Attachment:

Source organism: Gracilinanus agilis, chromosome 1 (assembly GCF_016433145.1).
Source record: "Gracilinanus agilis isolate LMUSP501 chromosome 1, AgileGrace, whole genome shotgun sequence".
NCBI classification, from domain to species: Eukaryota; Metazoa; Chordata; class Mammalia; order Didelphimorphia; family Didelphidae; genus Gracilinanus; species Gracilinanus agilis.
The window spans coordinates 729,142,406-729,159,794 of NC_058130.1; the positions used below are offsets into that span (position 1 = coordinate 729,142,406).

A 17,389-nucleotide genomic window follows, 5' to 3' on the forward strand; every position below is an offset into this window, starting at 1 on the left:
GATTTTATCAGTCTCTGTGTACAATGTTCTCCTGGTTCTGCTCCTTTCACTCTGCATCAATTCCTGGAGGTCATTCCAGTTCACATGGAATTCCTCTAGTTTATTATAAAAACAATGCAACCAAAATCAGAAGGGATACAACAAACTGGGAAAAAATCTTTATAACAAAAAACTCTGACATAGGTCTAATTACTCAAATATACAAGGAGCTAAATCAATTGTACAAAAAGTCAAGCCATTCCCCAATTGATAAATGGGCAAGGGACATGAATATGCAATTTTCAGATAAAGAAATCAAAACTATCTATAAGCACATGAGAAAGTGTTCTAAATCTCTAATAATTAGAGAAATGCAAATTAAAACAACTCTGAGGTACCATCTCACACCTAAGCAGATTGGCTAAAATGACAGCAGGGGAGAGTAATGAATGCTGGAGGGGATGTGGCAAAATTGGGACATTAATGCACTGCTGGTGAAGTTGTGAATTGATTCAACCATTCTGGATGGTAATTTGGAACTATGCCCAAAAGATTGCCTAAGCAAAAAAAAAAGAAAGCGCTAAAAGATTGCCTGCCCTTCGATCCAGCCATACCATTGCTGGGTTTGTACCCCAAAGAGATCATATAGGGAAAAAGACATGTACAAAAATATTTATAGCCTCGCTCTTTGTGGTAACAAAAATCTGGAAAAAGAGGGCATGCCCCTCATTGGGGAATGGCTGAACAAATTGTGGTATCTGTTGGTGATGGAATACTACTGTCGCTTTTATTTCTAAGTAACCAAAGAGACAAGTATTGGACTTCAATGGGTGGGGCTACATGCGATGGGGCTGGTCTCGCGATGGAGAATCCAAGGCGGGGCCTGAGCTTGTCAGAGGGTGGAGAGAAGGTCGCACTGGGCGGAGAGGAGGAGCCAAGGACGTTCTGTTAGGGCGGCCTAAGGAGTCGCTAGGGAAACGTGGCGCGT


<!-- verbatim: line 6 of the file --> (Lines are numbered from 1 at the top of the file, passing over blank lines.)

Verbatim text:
GATTTTATCAGTCTCTGTGTACAATGTTCTCCTGGTTCTGCTCCTTTCACTCTGCATCAATTCCTGGAGGTCATTCCAGTTCACATGGAATTCCTCTAGTTTATTATAAAAACAATGCAACCAAAATCAGAAGGGATACAACAAACTGGGAAAAAATCTTTATAACAAAAAACTCTGACATAGGTCTAATTACTCAAATATACAAGGAGCTAAATCAATTGTACAAAAAGTCAAGCCATTCCCCAATTGATAAATGGGCAAGGGACATGAATATGCAATTTTCAGATAAAGAAATCAAAACTATCTATAAGCACATGAGAAAGTGTTCTAAATCTCTAATAATTAGAGAAATGCAAATTAAAACAACTCTGAGGTACCATCTCACACCTAAGCAGATTGGCTAAAATGACAGCAGGGGAGAGTAATGAATGCTGGAGGGGATGTGGCAAAATTGGGACATTAATGCACTGCTGGTGAAGTTGTGAATTGATTCAACCATTCTGGATGGTAATTTGGAACTATGCCCAAAAGATTGCCTAAGCAAAAAAAAAAGAAAGCGCTAAAAGATTGCCTGCCCTTCGATCCAGCCATACCATTGCTGGGTTTGTACCCCAAAGAGATCATATAGGGAAAAAGACATGTACAAAAATATTTATAGCCTCGCTCTTTGTGGTAACAAAAATCTGGAAAAAGAGGGCATGCCCCTCATTGGGGAATGGCTGAACAAATTGTGGTATCTGTTGGTGATGGAATACTACTGTCGCTTTTATTTCTAAGTAACCAAAGAGACAAGTATTGGACTTCAATGGGTGGGGCTACATGCGATGGGGCTGGTCTCGCGATGGAGAATCCAAGGCGGGGCCTGAGCTTGTCAGAGGGTGGAGAGAAGGTCGCACTGGGCGGAGAGGAGGAGCCAAGGACGTTCTGTTAGGGCGGCCTAAGGAGTCGCTAGGGAAACGTGGCGCGT